3). It is total calorie intake that makes you fat -- not where you get your calories. Policies that attack only the source of the calories (e.g. "junk food") without addressing total calorie intake are hence pissing into the wind. People involuntarily deprived of their preferred calorie intake from one source are highly likely to seek and find their calories elsewhere.

4). So-called junk food is perfectly nutritious. A big Mac meal comprises meat, bread, salad and potatoes -- which is a mainstream Western diet. If that is bad then we are all in big trouble.

5). Food warriors demonize salt and fat. But we need a daily salt intake to counter salt-loss through perspiration and the research shows that people on salt-restricted diets die SOONER. And Eskimos eat huge amounts of fat with no apparent ill-effects. And the average home-cooked roast dinner has LOTS of fat. Will we ban roast dinners?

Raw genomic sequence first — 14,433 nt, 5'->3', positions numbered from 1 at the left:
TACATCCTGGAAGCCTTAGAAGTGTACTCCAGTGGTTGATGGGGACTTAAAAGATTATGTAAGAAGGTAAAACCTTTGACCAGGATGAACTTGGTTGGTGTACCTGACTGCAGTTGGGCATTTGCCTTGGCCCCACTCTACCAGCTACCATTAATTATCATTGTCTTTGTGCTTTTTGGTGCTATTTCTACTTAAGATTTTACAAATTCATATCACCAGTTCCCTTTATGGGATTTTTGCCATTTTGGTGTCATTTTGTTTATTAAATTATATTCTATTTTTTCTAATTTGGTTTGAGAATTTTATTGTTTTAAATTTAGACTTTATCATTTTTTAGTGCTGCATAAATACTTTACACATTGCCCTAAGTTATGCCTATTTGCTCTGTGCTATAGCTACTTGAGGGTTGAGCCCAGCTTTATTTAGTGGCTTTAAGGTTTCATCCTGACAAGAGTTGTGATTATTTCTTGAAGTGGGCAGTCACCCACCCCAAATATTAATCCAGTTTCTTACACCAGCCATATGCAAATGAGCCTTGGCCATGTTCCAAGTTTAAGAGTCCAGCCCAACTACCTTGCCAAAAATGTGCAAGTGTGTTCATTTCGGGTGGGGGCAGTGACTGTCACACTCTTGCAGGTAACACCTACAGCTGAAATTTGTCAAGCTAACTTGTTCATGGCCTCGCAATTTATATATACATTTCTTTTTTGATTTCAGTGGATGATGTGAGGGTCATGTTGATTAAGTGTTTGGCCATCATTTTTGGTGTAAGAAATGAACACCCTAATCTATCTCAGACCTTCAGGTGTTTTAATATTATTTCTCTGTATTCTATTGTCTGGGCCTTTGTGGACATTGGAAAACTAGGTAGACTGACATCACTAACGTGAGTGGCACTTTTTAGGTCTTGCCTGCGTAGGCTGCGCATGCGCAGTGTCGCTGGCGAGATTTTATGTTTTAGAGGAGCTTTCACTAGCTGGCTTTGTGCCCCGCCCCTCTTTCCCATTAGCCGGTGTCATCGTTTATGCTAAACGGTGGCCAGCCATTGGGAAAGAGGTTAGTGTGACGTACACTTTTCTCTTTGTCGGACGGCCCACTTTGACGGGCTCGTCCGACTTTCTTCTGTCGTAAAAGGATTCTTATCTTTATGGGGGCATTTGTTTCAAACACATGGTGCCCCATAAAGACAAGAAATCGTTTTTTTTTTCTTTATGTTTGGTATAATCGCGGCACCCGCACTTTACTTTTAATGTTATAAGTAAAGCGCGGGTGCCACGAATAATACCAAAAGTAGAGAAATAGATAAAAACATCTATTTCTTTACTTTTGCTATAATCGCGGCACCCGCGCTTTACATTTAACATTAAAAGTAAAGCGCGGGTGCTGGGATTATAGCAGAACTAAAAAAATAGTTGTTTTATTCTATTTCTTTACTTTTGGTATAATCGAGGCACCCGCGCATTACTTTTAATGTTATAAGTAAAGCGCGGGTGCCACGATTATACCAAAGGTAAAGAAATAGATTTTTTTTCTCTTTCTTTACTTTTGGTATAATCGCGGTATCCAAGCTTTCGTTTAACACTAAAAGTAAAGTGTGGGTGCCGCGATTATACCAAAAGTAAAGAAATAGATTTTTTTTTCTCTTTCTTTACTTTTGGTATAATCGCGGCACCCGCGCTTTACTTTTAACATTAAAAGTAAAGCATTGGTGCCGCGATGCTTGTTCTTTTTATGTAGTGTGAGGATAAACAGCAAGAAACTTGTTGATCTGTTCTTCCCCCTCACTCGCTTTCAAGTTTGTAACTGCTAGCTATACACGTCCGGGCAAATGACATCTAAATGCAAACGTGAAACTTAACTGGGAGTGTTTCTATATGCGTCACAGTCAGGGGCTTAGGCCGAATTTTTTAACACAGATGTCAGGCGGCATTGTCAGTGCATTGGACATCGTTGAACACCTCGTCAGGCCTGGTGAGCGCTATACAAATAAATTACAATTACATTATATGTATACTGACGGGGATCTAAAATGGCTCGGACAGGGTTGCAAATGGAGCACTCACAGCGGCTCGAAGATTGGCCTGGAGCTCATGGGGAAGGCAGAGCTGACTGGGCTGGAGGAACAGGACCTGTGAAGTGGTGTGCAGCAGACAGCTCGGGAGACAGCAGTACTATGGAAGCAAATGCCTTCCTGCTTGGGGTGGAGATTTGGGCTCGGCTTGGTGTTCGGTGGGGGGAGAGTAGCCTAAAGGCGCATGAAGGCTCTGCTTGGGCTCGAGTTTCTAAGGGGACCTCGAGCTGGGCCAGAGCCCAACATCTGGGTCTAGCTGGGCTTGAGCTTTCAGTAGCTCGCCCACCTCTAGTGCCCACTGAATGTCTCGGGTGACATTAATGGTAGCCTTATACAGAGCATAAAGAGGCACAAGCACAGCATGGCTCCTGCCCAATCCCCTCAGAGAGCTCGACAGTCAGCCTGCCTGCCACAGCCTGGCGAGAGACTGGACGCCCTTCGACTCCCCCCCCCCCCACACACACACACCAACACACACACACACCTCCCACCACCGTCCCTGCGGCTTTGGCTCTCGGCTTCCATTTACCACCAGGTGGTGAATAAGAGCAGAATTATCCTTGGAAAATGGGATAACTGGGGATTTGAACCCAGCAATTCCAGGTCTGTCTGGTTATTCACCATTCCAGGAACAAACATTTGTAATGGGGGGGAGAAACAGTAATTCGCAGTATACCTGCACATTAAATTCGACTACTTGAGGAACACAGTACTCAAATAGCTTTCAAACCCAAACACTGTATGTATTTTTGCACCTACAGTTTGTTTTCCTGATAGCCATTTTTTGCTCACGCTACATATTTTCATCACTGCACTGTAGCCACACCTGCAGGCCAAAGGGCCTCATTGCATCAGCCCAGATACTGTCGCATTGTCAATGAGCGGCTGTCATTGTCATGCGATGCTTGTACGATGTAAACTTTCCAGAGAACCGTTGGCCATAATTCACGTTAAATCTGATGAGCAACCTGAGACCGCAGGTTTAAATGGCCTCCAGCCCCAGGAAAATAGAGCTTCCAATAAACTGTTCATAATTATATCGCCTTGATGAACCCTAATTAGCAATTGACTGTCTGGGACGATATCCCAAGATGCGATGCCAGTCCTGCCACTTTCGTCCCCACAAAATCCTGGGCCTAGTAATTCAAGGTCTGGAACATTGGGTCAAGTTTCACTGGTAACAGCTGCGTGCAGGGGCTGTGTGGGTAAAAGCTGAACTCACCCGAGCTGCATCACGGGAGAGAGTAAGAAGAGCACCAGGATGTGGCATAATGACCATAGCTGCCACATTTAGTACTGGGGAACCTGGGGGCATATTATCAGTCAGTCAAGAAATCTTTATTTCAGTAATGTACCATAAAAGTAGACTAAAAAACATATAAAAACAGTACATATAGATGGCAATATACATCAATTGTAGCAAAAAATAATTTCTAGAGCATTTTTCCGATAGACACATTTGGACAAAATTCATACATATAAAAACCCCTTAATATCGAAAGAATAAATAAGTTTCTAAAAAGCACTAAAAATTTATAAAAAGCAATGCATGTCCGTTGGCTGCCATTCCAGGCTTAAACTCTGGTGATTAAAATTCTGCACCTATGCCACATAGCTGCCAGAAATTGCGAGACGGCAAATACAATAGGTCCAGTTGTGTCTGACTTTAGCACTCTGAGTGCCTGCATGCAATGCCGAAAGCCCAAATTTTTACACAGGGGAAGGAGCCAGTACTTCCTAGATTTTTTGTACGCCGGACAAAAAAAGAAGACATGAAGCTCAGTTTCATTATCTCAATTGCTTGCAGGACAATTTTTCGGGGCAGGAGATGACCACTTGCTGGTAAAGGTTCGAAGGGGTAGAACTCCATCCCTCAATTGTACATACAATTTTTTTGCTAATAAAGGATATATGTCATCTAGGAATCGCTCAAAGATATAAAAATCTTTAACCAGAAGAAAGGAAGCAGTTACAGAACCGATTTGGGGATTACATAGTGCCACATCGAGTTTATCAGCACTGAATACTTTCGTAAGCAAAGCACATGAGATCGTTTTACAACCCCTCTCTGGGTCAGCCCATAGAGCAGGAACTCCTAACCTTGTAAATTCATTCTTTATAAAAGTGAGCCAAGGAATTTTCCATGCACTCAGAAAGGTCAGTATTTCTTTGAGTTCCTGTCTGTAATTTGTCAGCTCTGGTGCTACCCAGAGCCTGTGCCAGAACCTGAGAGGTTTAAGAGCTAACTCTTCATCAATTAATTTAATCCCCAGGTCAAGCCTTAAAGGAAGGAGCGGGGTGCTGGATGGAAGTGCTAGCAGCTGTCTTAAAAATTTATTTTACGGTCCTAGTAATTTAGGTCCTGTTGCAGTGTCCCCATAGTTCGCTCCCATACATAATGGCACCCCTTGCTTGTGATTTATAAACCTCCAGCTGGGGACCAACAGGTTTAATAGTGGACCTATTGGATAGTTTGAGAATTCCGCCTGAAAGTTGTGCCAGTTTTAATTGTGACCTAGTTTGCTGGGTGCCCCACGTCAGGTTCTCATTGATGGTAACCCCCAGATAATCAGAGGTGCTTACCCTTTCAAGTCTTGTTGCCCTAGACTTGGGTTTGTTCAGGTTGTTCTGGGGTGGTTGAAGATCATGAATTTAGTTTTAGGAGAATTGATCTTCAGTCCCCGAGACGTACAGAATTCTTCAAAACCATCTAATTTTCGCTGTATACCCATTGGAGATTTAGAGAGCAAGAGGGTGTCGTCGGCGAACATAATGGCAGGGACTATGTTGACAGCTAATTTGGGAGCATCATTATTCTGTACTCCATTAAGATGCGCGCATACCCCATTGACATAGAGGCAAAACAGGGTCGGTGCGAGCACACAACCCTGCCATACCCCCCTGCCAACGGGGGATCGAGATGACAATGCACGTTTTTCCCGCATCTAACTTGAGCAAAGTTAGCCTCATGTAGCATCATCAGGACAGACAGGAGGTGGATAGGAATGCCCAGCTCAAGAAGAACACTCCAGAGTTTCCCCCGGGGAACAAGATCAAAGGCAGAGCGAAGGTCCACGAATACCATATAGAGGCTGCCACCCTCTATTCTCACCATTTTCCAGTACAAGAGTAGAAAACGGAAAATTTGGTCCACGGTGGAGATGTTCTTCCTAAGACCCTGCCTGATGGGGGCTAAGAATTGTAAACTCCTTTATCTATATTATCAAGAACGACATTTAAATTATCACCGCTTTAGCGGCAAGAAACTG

6). The foods restricted are often no more calorific than those permitted -- such as milk and fruit-juice drinks.

7). Tendency to weight is mostly genetic and is therefore not readily susceptible to voluntary behaviour change.

8). And when are we going to ban cheese? Cheese is a concentrated calorie bomb and has lots of that wicked animal fat in it too. Wouldn't we all be better off without it? And what about butter? It is just about pure fat. Surely it should be treated as contraband in kids' lunchboxes! [/sarcasm].

9). For a summary of the weak science behind the "trans-fat" hysteria, see here. Trans fats have only a temporary effect on blood chemistry and no lasting harm from them has ever been shown.